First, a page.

Depiction of an arsenal ship launching a missile
1995 depiction of an arsenal ship
An arsenal ship was a concept for a floating missile platform intended to have as many as five hundred vertical launch bays for mid-sized missiles, most likely cruise missiles. In current U.S. naval thinking, such a ship would initially be controlled remotely by an Aegis Cruiser, although plans include control by AWACS aircraft such as the E-2 Hawkeye and E-3 Sentry.
Proposed by the U.S. Navy in 1996, the arsenal ship had funding problems, with the United States Congress cancelling some funding, and the Defense Advanced Research Projects Agency (DARPA) providing some funding to individual contractors for prototypes. Some concept artwork of the Arsenal Ship was produced, some images bearing the number "72", possibly hinting at an intent to classify the arsenal ships as a battleship, since the last battleship ordered (but never built) was USS Louisiana (BB-71).
The arsenal ship would have a small crew and as many as 500 vertical launch tubes for missiles to provide ship-to-shore bombardment for invading troops. The Navy calculated a $450 million price for the arsenal ship, but Congress scrapped funding for the project in 1998.
The U.S. Navy has since modified the four oldest Ohio-class Trident submarines to SSGN configuration, allowing them to carry up to 154 Tomahawk cruise missiles using vertical launching systems installed in the tubes which previously held strategic ballistic missiles, creating a vessel roughly equivalent to the arsenal ship concept.
In 2013, Huntington Ingalls Industries revived the idea when it proposed a Flight II version of the LPD-17 hull with a variant carrying up to 288 VLS cells for the ballistic missile defense and precision strike missions.
China has reported to begin testing model arsenal ships built by Bohai Shipbuilding Heavy Industrial Corporation.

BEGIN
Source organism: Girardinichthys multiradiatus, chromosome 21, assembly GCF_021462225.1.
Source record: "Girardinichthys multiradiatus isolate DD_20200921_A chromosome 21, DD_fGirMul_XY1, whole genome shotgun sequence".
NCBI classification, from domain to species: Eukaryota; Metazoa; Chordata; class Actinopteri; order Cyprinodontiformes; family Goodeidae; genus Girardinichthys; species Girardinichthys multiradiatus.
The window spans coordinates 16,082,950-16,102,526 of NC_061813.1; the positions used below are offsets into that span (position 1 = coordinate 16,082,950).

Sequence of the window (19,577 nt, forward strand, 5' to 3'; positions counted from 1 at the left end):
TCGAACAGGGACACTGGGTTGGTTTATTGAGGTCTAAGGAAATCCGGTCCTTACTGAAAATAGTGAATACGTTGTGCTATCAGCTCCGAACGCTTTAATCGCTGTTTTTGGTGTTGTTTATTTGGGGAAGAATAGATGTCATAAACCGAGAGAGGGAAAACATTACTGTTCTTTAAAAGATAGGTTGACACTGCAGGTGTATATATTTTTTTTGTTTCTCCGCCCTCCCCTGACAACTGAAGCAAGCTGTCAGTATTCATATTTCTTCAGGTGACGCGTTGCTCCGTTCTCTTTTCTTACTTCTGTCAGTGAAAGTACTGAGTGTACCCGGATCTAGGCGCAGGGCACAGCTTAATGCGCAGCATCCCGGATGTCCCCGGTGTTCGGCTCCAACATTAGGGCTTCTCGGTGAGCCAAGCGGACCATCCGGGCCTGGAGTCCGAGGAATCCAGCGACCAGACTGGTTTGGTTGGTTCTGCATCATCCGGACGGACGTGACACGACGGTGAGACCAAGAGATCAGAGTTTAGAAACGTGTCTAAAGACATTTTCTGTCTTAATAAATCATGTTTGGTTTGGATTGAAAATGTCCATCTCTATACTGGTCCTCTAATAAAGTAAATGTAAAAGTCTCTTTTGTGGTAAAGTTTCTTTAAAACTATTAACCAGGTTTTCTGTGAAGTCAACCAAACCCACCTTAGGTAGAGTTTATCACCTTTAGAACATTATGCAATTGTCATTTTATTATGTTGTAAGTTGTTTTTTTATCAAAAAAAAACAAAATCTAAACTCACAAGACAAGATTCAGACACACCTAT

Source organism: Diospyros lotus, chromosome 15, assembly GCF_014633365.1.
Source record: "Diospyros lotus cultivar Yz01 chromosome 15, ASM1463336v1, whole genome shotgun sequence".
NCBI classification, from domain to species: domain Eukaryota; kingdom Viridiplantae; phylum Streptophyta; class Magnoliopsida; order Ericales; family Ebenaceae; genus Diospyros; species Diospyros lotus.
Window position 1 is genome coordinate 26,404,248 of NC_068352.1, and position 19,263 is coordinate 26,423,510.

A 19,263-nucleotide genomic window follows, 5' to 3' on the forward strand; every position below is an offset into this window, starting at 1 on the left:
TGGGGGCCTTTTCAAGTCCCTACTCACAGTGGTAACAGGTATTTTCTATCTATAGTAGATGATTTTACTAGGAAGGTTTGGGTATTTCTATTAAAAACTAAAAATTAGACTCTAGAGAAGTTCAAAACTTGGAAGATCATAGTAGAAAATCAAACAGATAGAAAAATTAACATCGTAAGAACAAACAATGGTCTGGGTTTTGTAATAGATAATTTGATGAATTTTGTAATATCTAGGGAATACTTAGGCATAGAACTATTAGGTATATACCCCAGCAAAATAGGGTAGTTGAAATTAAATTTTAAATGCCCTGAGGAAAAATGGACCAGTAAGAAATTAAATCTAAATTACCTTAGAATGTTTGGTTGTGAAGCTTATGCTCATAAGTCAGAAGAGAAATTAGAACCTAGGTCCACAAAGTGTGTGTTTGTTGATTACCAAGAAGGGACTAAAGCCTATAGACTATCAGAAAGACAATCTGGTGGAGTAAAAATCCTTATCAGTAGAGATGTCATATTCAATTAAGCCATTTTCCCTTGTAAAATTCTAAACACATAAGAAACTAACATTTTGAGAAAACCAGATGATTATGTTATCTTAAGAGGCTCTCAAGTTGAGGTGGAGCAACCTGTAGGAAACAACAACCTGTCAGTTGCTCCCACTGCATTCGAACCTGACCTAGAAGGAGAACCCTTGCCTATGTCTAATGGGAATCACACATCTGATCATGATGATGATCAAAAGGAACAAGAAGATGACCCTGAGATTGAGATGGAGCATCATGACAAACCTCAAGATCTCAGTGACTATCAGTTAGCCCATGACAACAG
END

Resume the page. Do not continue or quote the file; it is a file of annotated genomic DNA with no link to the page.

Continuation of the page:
This article includes a list of general references, but it remains largely unverified because it lacks sufficient corresponding inline citations. Please help to improve this article by introducing more precise citations. (May 2008) (Learn how and when to remove this template message)
- Holzer, Robert. "Commanders May Share Arsenal Ship Assets." Defense News, (17–23 June 1996)" 10.
- Holzer, Robert with Pat Cooper. "Warships May Use Leaner Crews: Report Recommends Additional Firepower for U.S. Navy Vessels." Defense News, (29 January – 4 February 1996): 4.
- Holzer, Robert. "U.S. Navy Eyes Options as Arsenal Ship Takes Shape." Defense News, (5–11 February 1996): 20.
- Holzer, Robert. "U.S. Navy's New Arsenal Ship Takes shape." Defense News, (8–14 April 1996): 4.
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- Metcalf, Joseph III. "Revolutions at Sea." U.S. Naval Institute Proceedings, 114, no. 1019 (January 1988): 34–39.
- Pickell, Greg. "Arsenal Ship fails to Hit the Mark," Defense News, (16 October 1995 – 22 October 1995): 55.
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- Smith, Edward A. "Naval Firepower for the 21st Century." The Washington Post, 27 July 1996.
- Stearman, William L. "The Navy Proposes Arsenal Ship." The Retired Officer Magazine, 102, no. 11 (November 1996): 39.
- Stearman, William L. "A Misguided Missile Ship: Old Battleships Would Do a Better Job Than a Pricey New Boat," The Washington Post, (7 July 1996): C03.
- Stearman, William L. "The American Scud." Navy News & Undersea Technology, 12, no. 41 (23 October 1995).
- Truver, Scott C. "Floating Arsenal to be 21st Century Battleship." International Defense Review, 29, no. 7 (1 July 1996): 44.
- U.S. Department of Defense. Arsenal Ship...21st Century Battleship. Brief prepared by OPNAV (N86). Washington, D.C.: 23 May 1996.
- U.S. Department of Defense. Arsenal Ship Program. Joint memorandum signed by Larry Lynn, John W. Douglass and J.M. Boorda. Washington, D.C.: 18 March 1996.
- U.S. Department of Defense. Promulgation of The Arsenal Ship Concept of Operations. Memorandum for Distribution by Daniel J. Murphy. Washington, D.C.: 11 April 1996.
- U.S. Department of Defense. The Arsenal Ship. Brief prepared by OPNAV (N86). Washington, D.C.: 29 August 1996.